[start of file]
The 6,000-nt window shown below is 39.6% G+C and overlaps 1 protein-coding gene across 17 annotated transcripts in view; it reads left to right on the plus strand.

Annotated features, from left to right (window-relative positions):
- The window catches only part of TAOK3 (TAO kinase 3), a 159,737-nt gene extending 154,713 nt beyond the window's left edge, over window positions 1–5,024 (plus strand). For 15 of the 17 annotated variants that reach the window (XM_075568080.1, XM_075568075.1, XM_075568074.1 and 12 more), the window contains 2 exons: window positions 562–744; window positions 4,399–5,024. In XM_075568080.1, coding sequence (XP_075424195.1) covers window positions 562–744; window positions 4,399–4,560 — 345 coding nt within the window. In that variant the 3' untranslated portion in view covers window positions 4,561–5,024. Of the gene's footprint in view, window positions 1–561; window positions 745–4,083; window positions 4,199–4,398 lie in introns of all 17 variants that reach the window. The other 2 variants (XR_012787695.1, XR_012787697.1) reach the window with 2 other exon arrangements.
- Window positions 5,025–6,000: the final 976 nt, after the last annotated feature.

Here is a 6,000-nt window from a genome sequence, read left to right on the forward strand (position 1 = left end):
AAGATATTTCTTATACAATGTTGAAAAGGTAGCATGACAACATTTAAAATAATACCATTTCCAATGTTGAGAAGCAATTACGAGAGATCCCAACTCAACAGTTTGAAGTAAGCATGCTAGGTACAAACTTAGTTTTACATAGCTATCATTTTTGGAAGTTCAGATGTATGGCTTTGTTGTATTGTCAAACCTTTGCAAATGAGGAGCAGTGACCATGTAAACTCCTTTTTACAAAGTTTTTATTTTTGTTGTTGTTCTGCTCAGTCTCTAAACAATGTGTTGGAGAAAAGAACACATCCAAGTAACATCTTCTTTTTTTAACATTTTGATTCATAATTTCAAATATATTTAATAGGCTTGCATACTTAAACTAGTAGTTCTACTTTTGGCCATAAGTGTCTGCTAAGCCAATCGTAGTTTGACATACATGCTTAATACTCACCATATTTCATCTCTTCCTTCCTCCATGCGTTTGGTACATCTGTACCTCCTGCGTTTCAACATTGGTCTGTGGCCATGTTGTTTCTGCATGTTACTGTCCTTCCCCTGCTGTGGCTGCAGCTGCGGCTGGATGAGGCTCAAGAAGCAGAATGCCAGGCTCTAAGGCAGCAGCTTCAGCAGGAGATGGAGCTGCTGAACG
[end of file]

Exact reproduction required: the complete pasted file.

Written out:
The 6,000-nt window shown below is 39.6% G+C and overlaps 1 protein-coding gene across 17 annotated transcripts in view; it reads left to right on the plus strand.

Annotated features, from left to right (window-relative positions):
- The window catches only part of TAOK3 (TAO kinase 3), a 159,737-nt gene extending 154,713 nt beyond the window's left edge, over window positions 1–5,024 (plus strand). For 15 of the 17 annotated variants that reach the window (XM_075568080.1, XM_075568075.1, XM_075568074.1 and 12 more), the window contains 2 exons: window positions 562–744; window positions 4,399–5,024. In XM_075568080.1, coding sequence (XP_075424195.1) covers window positions 562–744; window positions 4,399–4,560 — 345 coding nt within the window. In that variant the 3' untranslated portion in view covers window positions 4,561–5,024. Of the gene's footprint in view, window positions 1–561; window positions 745–4,083; window positions 4,199–4,398 lie in introns of all 17 variants that reach the window. The other 2 variants (XR_012787695.1, XR_012787697.1) reach the window with 2 other exon arrangements.
- Window positions 5,025–6,000: the final 976 nt, after the last annotated feature.

Here is a 6,000-nt window from a genome sequence, read left to right on the forward strand (position 1 = left end):
AAGATATTTCTTATACAATGTTGAAAAGGTAGCATGACAACATTTAAAATAATACCATTTCCAATGTTGAGAAGCAATTACGAGAGATCCCAACTCAACAGTTTGAAGTAAGCATGCTAGGTACAAACTTAGTTTTACATAGCTATCATTTTTGGAAGTTCAGATGTATGGCTTTGTTGTATTGTCAAACCTTTGCAAATGAGGAGCAGTGACCATGTAAACTCCTTTTTACAAAGTTTTTATTTTTGTTGTTGTTCTGCTCAGTCTCTAAACAATGTGTTGGAGAAAAGAACACATCCAAGTAACATCTTCTTTTTTTAACATTTTGATTCATAATTTCAAATATATTTAATAGGCTTGCATACTTAAACTAGTAGTTCTACTTTTGGCCATAAGTGTCTGCTAAGCCAATCGTAGTTTGACATACATGCTTAATACTCACCATATTTCATCTCTTCCTTCCTCCATGCGTTTGGTACATCTGTACCTCCTGCGTTTCAACATTGGTCTGTGGCCATGTTGTTTCTGCATGTTACTGTCCTTCCCCTGCTGTGGCTGCAGCTGCGGCTGGATGAGGCTCAAGAAGCAGAATGCCAGGCTCTAAGGCAGCAGCTTCAGCAGGAGATGGAGCTGCTGAACG